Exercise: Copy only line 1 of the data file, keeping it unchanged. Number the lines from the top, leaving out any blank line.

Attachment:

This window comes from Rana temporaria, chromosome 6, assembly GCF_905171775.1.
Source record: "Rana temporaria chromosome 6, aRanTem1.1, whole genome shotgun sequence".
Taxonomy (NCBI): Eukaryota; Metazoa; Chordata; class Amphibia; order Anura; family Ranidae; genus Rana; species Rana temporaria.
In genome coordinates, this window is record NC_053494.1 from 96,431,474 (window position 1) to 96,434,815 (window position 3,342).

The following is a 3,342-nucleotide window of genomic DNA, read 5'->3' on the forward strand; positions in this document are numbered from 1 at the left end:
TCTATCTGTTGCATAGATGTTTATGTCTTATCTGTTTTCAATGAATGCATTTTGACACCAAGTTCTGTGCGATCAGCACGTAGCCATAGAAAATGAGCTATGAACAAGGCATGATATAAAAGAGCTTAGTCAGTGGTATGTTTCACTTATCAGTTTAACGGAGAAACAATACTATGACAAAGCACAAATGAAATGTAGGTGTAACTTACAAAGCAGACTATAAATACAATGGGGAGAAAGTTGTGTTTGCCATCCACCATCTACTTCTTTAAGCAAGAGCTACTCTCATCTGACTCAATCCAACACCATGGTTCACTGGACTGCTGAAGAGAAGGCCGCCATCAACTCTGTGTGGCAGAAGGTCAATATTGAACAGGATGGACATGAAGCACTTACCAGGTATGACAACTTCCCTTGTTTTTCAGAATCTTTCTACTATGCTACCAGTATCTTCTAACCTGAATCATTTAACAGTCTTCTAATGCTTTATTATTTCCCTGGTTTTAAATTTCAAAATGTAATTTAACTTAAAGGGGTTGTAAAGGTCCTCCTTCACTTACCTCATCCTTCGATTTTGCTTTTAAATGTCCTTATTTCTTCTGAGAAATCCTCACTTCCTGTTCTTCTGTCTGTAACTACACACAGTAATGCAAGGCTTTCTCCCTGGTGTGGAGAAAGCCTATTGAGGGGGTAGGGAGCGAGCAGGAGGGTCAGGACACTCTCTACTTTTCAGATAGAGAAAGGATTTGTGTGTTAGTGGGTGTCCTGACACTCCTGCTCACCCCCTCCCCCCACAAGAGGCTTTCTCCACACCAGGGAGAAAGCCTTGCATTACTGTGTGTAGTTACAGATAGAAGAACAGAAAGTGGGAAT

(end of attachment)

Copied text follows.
This window comes from Rana temporaria, chromosome 6, assembly GCF_905171775.1.